“It is crucial to study objects in their context, because this can, for example, make it possible to date an entire excavation layer. Otherwise, research definitely loses information,” archaeologist Vincent Michel reminded Le Figaro in July. “Broadly brandishing the concept of “leisure detection” has the sole ambition of circumventing the law”, also decides the general curator of heritage Xavier Delestre in his book Archaeological looting, the orphans of history (2021 , Drac Provence-Alpes-Côte d’Azur).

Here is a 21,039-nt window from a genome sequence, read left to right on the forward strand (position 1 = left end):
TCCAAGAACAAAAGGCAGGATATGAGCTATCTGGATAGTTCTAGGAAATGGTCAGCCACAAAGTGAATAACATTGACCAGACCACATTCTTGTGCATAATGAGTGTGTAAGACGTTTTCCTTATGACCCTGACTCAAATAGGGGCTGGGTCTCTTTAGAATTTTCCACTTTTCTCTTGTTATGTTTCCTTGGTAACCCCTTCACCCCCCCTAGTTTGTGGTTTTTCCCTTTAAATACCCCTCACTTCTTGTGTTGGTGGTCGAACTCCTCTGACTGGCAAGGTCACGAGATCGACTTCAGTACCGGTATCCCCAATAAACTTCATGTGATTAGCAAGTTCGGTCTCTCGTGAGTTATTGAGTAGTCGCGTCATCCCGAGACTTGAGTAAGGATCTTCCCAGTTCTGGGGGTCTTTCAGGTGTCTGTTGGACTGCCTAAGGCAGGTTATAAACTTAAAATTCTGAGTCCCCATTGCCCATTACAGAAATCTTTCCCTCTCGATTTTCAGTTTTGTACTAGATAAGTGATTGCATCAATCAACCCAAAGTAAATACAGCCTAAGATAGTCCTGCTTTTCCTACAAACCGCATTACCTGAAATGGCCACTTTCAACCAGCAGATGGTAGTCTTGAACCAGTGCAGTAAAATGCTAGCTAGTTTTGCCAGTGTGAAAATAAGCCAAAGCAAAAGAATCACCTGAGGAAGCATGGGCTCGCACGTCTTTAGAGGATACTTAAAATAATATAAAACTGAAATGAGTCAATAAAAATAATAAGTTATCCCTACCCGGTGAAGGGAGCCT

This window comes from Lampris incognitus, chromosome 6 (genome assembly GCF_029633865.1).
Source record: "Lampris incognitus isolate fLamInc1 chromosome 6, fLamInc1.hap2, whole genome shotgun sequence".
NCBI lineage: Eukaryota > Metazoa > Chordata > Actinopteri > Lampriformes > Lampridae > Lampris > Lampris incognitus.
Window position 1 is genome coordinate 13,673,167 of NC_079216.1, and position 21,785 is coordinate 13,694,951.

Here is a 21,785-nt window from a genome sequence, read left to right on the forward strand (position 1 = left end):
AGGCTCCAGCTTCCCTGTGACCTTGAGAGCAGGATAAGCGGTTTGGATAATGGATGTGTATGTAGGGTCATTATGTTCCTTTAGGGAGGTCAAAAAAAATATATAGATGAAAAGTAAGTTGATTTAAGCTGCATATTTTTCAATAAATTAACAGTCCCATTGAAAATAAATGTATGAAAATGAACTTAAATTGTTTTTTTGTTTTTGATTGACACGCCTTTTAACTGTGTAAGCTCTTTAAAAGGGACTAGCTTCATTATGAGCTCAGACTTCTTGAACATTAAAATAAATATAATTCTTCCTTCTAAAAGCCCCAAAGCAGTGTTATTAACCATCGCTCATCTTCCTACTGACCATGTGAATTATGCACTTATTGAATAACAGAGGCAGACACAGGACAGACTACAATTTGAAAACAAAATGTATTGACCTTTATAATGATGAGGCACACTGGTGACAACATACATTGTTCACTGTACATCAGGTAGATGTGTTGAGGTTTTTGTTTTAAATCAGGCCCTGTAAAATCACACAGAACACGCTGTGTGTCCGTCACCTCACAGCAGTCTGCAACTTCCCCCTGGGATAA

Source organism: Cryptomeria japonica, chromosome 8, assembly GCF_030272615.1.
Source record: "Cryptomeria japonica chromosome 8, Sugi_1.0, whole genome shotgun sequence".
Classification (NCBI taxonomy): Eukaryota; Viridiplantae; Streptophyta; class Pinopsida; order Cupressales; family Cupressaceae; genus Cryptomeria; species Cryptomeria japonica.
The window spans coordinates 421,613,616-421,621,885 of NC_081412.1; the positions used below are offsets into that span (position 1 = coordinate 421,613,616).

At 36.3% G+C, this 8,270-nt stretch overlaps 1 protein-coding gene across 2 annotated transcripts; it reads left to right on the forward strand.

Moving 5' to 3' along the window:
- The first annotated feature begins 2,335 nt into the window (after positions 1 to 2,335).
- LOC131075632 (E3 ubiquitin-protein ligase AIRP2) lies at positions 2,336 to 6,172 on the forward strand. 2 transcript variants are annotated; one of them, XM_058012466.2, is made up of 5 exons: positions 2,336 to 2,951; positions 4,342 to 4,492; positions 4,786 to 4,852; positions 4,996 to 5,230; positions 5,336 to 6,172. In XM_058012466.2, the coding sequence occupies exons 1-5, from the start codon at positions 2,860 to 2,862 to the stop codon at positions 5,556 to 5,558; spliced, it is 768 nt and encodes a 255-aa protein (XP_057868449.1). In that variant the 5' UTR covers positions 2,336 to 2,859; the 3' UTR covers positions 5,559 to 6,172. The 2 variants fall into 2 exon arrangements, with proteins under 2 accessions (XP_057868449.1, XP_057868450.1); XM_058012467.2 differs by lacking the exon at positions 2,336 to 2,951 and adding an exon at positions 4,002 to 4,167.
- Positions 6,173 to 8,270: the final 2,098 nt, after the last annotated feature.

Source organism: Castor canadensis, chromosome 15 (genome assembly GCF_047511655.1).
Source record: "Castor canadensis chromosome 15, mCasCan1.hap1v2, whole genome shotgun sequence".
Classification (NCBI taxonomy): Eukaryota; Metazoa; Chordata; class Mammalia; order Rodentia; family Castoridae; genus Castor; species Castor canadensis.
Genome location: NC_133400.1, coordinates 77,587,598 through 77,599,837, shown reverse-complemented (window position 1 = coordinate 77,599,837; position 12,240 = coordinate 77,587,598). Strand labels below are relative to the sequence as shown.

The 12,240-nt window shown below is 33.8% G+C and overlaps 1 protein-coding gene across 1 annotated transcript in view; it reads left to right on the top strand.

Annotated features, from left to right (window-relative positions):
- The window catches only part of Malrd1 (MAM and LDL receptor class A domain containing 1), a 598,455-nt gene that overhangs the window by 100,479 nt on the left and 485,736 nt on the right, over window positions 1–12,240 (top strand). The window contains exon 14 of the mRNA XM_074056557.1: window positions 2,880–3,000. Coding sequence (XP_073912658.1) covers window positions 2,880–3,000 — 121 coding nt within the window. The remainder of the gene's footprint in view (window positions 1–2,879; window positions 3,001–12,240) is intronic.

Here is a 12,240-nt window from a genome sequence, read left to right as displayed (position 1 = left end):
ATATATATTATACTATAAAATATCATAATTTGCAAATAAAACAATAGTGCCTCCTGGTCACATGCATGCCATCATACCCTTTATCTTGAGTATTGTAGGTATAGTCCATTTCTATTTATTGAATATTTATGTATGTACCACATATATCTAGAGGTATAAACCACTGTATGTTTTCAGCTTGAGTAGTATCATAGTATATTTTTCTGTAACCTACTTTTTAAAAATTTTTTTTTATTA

The dialogue of the deaf thus continues through prevention campaigns concocted by the various players in French archeology and festive gatherings of budding detectorists. The acrimony of each side is transferred to social networks where, like climate specialists harassed by climate skeptics, archaeologists must now clash on a daily basis with supporters of detection. “On Facebook, detectives tell us that we don't know the law, that it isn't clear or that the Heritage Code only applies to professionals,” says Fabien Langry-François. There still remains a vast amount of educational work to be accomplished.”